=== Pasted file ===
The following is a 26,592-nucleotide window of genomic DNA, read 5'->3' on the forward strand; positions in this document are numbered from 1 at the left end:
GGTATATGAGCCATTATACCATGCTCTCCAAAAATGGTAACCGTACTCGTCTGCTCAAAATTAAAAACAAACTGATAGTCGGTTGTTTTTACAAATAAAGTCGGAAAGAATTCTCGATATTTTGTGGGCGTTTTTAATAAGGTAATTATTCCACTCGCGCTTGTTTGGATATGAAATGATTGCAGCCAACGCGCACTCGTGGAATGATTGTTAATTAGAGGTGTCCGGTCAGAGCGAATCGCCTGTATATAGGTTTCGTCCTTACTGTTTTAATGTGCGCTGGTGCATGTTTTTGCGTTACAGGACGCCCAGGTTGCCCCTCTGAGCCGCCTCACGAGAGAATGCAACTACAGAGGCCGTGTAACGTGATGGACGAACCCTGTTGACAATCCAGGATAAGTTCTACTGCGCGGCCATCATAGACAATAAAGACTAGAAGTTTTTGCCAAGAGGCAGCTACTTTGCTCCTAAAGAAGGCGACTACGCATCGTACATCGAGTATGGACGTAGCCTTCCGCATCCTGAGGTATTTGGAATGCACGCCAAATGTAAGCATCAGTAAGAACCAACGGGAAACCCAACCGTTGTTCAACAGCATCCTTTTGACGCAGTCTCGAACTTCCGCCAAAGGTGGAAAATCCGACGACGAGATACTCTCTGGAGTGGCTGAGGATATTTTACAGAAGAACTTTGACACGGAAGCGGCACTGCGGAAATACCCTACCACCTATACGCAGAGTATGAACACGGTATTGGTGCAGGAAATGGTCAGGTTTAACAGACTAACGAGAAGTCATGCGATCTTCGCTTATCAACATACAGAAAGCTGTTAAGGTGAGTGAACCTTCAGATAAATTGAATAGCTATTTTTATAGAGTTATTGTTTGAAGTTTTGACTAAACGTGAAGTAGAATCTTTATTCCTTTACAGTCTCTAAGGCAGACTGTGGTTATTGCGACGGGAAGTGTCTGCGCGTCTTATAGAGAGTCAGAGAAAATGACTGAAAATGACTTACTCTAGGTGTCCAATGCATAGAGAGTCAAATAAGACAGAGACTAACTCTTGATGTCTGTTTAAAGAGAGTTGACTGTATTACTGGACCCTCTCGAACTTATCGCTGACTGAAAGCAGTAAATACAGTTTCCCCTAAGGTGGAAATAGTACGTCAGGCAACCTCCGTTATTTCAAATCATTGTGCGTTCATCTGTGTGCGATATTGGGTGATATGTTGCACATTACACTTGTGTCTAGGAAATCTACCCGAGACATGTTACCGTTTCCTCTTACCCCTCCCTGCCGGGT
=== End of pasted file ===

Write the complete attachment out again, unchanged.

The following is a 26,592-nucleotide window of genomic DNA, read 5'->3' on the forward strand; positions in this document are numbered from 1 at the left end:
GGTATATGAGCCATTATACCATGCTCTCCAAAAATGGTAACCGTACTCGTCTGCTCAAAATTAAAAACAAACTGATAGTCGGTTGTTTTTACAAATAAAGTCGGAAAGAATTCTCGATATTTTGTGGGCGTTTTTAATAAGGTAATTATTCCACTCGCGCTTGTTTGGATATGAAATGATTGCAGCCAACGCGCACTCGTGGAATGATTGTTAATTAGAGGTGTCCGGTCAGAGCGAATCGCCTGTATATAGGTTTCGTCCTTACTGTTTTAATGTGCGCTGGTGCATGTTTTTGCGTTACAGGACGCCCAGGTTGCCCCTCTGAGCCGCCTCACGAGAGAATGCAACTACAGAGGCCGTGTAACGTGATGGACGAACCCTGTTGACAATCCAGGATAAGTTCTACTGCGCGGCCATCATAGACAATAAAGACTAGAAGTTTTTGCCAAGAGGCAGCTACTTTGCTCCTAAAGAAGGCGACTACGCATCGTACATCGAGTATGGACGTAGCCTTCCGCATCCTGAGGTATTTGGAATGCACGCCAAATGTAAGCATCAGTAAGAACCAACGGGAAACCCAACCGTTGTTCAACAGCATCCTTTTGACGCAGTCTCGAACTTCCGCCAAAGGTGGAAAATCCGACGACGAGATACTCTCTGGAGTGGCTGAGGATATTTTACAGAAGAACTTTGACACGGAAGCGGCACTGCGGAAATACCCTACCACCTATACGCAGAGTATGAACACGGTATTGGTGCAGGAAATGGTCAGGTTTAACAGACTAACGAGAAGTCATGCGATCTTCGCTTATCAACATACAGAAAGCTGTTAAGGTGAGTGAACCTTCAGATAAATTGAATAGCTATTTTTATAGAGTTATTGTTTGAAGTTTTGACTAAACGTGAAGTAGAATCTTTATTCCTTTACAGTCTCTAAGGCAGACTGTGGTTATTGCGACGGGAAGTGTCTGCGCGTCTTATAGAGAGTCAGAGAAAATGACTGAAAATGACTTACTCTAGGTGTCCAATGCATAGAGAGTCAAATAAGACAGAGACTAACTCTTGATGTCTGTTTAAAGAGAGTTGACTGTATTACTGGACCCTCTCGAACTTATCGCTGACTGAAAGCAGTAAATACAGTTTCCCCTAAGGTGGAAATAGTACGTCAGGCAACCTCCGTTATTTCAAATCATTGTGCGTTCATCTGTGTGCGATATTGGGTGATATGTTGCACATTACACTTGTGTCTAGGAAATCTACCCGAGACATGTTACCGTTTCCTCTTACCCCTCCCTGCCGGGT